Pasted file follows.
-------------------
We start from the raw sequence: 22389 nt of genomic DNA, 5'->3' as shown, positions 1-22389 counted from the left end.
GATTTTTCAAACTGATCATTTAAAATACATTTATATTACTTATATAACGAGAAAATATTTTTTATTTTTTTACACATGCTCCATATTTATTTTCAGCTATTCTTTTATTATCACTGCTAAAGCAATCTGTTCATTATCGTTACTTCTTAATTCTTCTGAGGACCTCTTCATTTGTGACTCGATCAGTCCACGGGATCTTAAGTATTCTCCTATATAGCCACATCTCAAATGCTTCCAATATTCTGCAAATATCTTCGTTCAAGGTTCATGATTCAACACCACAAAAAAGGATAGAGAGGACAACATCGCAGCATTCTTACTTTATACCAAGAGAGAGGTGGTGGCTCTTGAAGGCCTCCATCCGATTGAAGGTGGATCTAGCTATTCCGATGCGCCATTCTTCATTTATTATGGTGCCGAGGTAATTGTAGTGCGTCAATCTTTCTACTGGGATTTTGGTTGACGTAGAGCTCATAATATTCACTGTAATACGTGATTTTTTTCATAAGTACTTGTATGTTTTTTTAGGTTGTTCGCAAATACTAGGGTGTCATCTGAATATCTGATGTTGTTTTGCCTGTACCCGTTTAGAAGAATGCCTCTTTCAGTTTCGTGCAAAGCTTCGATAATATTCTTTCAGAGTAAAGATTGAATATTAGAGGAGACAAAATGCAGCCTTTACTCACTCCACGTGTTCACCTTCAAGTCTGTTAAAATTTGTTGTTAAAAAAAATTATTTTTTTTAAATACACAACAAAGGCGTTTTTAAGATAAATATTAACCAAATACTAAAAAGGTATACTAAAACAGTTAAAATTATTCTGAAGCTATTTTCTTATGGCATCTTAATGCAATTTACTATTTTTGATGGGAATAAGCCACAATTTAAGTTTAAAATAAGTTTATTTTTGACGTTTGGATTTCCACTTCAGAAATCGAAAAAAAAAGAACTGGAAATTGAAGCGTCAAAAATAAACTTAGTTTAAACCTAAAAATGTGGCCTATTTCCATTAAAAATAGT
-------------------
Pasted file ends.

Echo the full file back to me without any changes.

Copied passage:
We start from the raw sequence: 22389 nt of genomic DNA, 5'->3' as shown, positions 1-22389 counted from the left end.
GATTTTTCAAACTGATCATTTAAAATACATTTATATTACTTATATAACGAGAAAATATTTTTTATTTTTTTACACATGCTCCATATTTATTTTCAGCTATTCTTTTATTATCACTGCTAAAGCAATCTGTTCATTATCGTTACTTCTTAATTCTTCTGAGGACCTCTTCATTTGTGACTCGATCAGTCCACGGGATCTTAAGTATTCTCCTATATAGCCACATCTCAAATGCTTCCAATATTCTGCAAATATCTTCGTTCAAGGTTCATGATTCAACACCACAAAAAAGGATAGAGAGGACAACATCGCAGCATTCTTACTTTATACCAAGAGAGAGGTGGTGGCTCTTGAAGGCCTCCATCCGATTGAAGGTGGATCTAGCTATTCCGATGCGCCATTCTTCATTTATTATGGTGCCGAGGTAATTGTAGTGCGTCAATCTTTCTACTGGGATTTTGGTTGACGTAGAGCTCATAATATTCACTGTAATACGTGATTTTTTTCATAAGTACTTGTATGTTTTTTTAGGTTGTTCGCAAATACTAGGGTGTCATCTGAATATCTGATGTTGTTTTGCCTGTACCCGTTTAGAAGAATGCCTCTTTCAGTTTCGTGCAAAGCTTCGATAATATTCTTTCAGAGTAAAGATTGAATATTAGAGGAGACAAAATGCAGCCTTTACTCACTCCACGTGTTCACCTTCAAGTCTGTTAAAATTTGTTGTTAAAAAAAATTATTTTTTTTAAATACACAACAAAGGCGTTTTTAAGATAAATATTAACCAAATACTAAAAAGGTATACTAAAACAGTTAAAATTATTCTGAAGCTATTTTCTTATGGCATCTTAATGCAATTTACTATTTTTGATGGGAATAAGCCACAATTTAAGTTTAAAATAAGTTTATTTTTGACGTTTGGATTTCCACTTCAGAAATCGAAAAAAAAAGAACTGGAAATTGAAGCGTCAAAAATAAACTTAGTTTAAACCTAAAAATGTGGCCTATTTCCATTAAAAATAGT